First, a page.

Success! I got the mobo running at 180 MHz, using an overclocked P75 (133 MHz) CPU. Speedsys is below, and I get 106.7 in 3DBench 1.0c, and 2134/1260 in Doom timedemo demo3. Quake won't complete its timedemo demo1 test because of instability.
I could not get the cool ADZ P75 variant to overclock to 180 MHz, but I could get another hotter P75 variant to overclock OK. I can't remember its code name, because it's currently sitting snuggly underneath a socket 370 (!) heatsink at the moment. I am using a CoolJag copper heatsink, and although the heatsink clips do not fit the socket 3 heatsink "lugs", the heatsink itself sits perfectly OK on top of the CPU.
I set the mobo's CPU voltage to 5V. I am using an S3 325 PCI video card. The "magic jumper" BIOS setting is set to "2/3", which sets the PCI bus to 2/3 of the system bus speed. 2/3 of 60 is 40, which the PCI S3 video card appears to be able to cope with.
Also, the only maxed out BIOS setting I had to alter to get the mobo running at 180 MHz, was the DRAM read wait state. I had to increase this value from 0 to 1. All other maxed out BIOS settings were left unaltered.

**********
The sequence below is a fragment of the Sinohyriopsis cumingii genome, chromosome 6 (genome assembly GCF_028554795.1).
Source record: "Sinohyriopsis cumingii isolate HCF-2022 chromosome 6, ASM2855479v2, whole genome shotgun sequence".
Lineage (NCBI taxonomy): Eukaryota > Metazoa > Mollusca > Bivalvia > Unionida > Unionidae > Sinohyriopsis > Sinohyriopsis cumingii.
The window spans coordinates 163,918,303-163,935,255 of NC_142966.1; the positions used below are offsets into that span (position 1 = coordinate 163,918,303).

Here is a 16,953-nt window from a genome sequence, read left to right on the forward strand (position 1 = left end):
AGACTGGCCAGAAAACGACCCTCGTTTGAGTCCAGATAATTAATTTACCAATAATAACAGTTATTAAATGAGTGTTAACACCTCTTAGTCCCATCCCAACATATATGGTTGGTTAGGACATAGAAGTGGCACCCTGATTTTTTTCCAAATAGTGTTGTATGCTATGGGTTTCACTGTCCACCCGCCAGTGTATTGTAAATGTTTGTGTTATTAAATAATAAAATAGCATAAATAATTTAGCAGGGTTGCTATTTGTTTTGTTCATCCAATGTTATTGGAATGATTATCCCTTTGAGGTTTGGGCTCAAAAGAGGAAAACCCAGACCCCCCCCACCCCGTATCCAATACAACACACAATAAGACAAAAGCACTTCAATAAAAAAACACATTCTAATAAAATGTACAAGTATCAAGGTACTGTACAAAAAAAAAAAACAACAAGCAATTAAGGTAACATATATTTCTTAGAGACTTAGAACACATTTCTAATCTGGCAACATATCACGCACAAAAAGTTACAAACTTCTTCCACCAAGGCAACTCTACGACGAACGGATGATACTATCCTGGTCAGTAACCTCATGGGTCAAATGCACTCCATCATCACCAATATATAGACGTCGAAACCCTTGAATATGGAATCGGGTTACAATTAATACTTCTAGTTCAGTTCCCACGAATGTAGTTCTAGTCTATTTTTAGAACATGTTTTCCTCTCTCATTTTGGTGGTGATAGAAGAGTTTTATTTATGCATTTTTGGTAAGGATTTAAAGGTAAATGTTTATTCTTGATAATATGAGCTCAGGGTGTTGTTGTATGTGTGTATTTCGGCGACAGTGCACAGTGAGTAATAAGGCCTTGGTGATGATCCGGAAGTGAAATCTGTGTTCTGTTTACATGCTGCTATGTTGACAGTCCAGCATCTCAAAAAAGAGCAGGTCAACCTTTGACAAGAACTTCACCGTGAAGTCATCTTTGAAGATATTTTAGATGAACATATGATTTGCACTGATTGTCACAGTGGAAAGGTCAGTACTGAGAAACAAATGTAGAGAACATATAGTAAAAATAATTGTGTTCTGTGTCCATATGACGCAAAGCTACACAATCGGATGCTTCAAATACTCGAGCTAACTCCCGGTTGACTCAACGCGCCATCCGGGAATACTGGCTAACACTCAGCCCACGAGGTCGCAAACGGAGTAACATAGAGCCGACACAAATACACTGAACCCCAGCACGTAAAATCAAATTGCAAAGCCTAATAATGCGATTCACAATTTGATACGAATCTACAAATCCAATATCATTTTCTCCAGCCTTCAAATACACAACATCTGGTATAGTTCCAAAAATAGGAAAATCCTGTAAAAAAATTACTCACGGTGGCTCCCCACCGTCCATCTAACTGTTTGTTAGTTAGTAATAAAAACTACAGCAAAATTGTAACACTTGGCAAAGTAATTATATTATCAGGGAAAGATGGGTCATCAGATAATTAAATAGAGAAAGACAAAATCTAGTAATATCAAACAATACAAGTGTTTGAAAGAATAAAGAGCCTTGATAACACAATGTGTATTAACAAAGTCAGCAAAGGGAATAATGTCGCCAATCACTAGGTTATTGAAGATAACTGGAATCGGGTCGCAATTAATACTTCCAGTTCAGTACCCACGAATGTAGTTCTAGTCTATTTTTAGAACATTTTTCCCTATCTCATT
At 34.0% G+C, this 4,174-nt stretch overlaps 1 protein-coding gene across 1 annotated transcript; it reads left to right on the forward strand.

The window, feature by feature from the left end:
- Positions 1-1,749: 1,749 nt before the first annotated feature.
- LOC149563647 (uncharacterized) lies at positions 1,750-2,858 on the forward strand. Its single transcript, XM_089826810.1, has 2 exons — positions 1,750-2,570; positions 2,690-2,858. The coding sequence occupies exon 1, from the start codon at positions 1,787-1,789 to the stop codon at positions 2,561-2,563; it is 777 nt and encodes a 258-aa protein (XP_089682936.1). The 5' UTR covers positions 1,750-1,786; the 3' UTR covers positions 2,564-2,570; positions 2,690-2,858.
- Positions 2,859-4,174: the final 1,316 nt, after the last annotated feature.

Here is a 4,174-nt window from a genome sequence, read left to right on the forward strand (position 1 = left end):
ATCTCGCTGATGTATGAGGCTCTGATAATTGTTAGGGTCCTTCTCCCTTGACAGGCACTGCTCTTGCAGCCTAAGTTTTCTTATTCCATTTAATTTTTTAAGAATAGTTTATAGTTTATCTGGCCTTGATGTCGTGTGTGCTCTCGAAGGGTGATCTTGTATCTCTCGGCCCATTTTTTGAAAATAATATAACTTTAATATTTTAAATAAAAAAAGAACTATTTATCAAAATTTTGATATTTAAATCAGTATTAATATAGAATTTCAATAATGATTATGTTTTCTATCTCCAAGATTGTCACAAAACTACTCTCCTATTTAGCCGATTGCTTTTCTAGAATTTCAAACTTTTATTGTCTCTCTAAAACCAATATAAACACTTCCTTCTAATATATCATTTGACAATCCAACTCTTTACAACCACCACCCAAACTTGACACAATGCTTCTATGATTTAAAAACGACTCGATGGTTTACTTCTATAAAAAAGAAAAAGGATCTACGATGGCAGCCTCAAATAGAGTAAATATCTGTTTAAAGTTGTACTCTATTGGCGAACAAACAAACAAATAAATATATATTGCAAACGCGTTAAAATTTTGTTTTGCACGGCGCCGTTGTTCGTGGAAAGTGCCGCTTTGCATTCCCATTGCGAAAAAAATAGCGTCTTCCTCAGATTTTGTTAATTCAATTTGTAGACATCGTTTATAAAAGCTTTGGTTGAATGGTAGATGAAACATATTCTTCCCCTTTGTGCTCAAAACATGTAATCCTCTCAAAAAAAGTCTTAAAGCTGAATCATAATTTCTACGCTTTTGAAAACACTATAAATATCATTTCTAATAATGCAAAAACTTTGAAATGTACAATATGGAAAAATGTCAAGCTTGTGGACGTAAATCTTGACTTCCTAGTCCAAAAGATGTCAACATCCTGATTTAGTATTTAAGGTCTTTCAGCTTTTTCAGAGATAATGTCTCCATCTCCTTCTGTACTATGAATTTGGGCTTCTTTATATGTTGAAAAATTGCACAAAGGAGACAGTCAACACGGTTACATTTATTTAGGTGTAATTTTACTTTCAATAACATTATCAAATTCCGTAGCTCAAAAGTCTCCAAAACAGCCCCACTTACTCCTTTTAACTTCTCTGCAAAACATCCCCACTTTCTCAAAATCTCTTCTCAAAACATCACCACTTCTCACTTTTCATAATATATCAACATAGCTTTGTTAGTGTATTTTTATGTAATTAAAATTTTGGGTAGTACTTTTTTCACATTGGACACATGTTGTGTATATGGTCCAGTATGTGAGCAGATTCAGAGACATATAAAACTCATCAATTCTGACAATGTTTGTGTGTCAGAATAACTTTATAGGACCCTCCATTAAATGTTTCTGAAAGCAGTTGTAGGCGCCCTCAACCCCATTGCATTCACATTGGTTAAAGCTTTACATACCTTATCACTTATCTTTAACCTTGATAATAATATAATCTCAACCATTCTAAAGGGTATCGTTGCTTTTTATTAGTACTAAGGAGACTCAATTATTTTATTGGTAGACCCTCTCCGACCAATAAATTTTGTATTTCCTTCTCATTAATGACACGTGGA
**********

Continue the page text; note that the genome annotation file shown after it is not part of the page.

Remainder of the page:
To find the undocumented 60 MHz bus speed setting on the motherboard was very easy. I reckon that if you are using a UMC based PCI 486 mobo, the bus jumper settings are all the same. You will see 3 jumpers on this type of motherboard to control the bus speed. If you want 60 MHz, simply leave the middle jumper closed, and the two outer jumpers (to the left, and to the right of the middle jumper) open. Also, I tried to set the "magic jumper" BIOS setting to "1:1", meaning that the PCI bus was overclocked to a crazy 60 MHz setting, but it would not boot up DOS. Interestingly, it POSTed OK.